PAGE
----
Surgical Fellowships at Yale

Neurovascular/Endovascular Fellowship

An enfolded fellowship in endovascular neurosurgery is available through the Neurovascular Section. Opportunities for further developing cerebrovascular and skull base microsurgical skills is also available through operative experience, as well as the Cerebrovascular/Skull Base microsurgical dissection laboratory through the Neurovascular Section.


Please contact charles.matouk@yale.edu for more information.

Epilepsy Fellowship

The epilepsy surgery program offers a flexible experience in the diagnostic and therapeutic approaches to medically intractable seizures. A single position for six months to one year is available either following completion of neurosurgical training or enfolded within the residency. A Yale-New Haven Hospital resident may elect to concentrate within this specialty for six months to one year and, if choosing this path, may combine clinical experience with ongoing research related to epilepsy.

For individuals choosing the one-year course, either during or following neurosurgery training, the year begins in July and the first three months are spent in Neurology. Here the fellow works with the medical epileptologists attending outpatient clinics, evaluating patients for the surgical program, learning about the appropriate selection of anticonvulsants, and studying both scalp and intracranial electroencephalography. The surgical fellow rotates with the neurology fellows supervising the audiovisual monitoring (AVEEG) of Phase-1 patients (24-hour scalp monitoring selection for surgical candidacy) and caring for the patients undergoing chronic intracranial study (Phase 3). The fellow is supervised in the AVEEG monitoring suite by an epileptology faculty and is then responsible for presenting these patients at the weekly Monday epilepsy surgery conference. The next nine months are then spent in the surgical arm of the program where they take part in both diagnostic and therapeutic surgical procedures. There is a close interaction with the other residents who also take part in the surgical procedures assuming the role of assistant or primary surgeon, depending on year of training and ability. The fellow is expected to carry out at least one clinical research project during this year, attend twice weekly clinics, present at monthly Journal Club, and at the end of the year prepare an abstract for the yearly meeting of the American Epilepsy Society.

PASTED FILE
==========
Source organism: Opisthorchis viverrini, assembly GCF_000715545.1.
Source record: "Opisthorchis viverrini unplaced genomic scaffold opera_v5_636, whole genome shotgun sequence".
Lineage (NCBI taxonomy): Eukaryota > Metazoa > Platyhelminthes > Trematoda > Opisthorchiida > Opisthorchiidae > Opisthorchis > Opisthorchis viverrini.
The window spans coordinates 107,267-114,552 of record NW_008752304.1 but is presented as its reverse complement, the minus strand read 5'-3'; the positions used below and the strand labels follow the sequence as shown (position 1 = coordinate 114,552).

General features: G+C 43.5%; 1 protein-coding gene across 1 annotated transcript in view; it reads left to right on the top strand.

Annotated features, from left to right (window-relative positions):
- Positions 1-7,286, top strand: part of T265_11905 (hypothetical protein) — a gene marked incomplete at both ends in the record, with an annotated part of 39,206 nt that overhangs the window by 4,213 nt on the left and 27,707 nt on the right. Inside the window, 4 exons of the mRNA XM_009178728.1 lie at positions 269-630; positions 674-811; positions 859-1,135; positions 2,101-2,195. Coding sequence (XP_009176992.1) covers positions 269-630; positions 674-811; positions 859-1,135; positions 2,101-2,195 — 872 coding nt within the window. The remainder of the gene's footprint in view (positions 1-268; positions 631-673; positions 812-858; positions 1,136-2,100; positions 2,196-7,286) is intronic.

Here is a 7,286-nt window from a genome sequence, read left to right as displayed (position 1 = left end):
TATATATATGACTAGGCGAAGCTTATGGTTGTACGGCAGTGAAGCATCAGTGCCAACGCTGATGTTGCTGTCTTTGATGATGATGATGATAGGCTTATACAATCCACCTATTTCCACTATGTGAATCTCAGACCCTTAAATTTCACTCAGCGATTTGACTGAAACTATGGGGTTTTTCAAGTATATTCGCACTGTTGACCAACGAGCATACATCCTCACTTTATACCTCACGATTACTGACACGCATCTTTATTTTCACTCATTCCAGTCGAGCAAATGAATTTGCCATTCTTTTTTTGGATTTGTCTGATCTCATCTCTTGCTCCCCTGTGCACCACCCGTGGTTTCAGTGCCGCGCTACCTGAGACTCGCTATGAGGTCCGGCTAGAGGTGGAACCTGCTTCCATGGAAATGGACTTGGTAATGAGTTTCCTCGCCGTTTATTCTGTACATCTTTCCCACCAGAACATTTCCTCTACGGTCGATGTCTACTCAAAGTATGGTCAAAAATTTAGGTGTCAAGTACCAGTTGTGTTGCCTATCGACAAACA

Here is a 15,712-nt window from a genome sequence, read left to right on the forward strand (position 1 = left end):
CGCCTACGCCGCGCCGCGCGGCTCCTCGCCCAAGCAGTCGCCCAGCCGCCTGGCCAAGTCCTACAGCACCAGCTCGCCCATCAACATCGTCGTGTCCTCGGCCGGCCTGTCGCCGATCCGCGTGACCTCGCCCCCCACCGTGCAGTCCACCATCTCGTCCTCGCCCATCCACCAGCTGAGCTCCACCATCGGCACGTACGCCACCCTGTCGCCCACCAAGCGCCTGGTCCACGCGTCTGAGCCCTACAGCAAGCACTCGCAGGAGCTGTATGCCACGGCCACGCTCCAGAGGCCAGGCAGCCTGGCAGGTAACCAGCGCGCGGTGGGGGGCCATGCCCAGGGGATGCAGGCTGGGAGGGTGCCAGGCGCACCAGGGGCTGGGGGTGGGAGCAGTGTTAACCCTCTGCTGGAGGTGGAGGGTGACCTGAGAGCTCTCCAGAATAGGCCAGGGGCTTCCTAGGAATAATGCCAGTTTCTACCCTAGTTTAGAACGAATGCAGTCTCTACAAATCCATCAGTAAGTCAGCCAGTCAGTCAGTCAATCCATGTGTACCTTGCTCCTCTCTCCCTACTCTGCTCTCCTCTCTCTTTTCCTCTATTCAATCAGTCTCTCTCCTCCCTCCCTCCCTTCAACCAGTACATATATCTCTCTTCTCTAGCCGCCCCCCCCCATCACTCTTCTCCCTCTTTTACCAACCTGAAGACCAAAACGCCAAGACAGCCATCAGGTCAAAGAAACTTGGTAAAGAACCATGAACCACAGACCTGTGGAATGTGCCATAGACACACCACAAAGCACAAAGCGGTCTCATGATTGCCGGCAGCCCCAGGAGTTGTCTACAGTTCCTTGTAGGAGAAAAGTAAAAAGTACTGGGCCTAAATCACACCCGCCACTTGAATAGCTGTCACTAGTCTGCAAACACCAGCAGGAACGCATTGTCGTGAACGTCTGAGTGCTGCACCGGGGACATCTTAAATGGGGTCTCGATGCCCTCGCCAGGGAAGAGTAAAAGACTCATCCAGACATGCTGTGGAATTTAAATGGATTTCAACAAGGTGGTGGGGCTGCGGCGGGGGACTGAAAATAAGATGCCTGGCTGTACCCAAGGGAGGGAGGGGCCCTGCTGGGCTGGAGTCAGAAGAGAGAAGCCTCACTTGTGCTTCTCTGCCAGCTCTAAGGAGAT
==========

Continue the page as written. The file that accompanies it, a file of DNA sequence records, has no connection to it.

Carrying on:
Please contact colleen.malone@yale.edu and dennis.spencer@yale.edu for more information.

Spine Fellowship

The Yale University Spine Instructorship is a structured advanced training for complex spinal surgeries including spinal deformity, tumors, and trauma. Fellows are expected to participate in 350-400 cases per year, with a large portion in an independent manner.

While under the mentorship of the Spine Faculty, the Clinical Instructor follow the same rules related to other faculty appointments with respect to time off and benefits. The fellows are assigned call days for Spine and general Neurosurgery coverage, but will always take call with a Spine faculty in order to facilitate mentorship and education of complex cases which come in on call.

The Instructors function as independent attending surgeons working with, educating, and overseeing the residents on the service. In addition to clinical care and research, we expect the Spine instructors to develop strong teaching and organizational skills necessary to participate in an academic career. The Instructor will work closely with the residents on the Spine service to coordinate patient care along with instructing the residents and nurse practitioners in patient management and operative techniques. They will have an independent outpatient clinic concurrent with one of the spine faculty members, who is always available to help provide advice and guidance as needed.

The Instructors are expected to attend and participate in a weekly Neurosurgery Grand Rounds, weekly journal club if the topic is spine related, and coordinate a monthly combined Spine Conference with Orthopedics and Neurosurgery. The Instructors are required to have at least one research project and present a paper or abstract at a spring Neurosurgery or Spine meeting.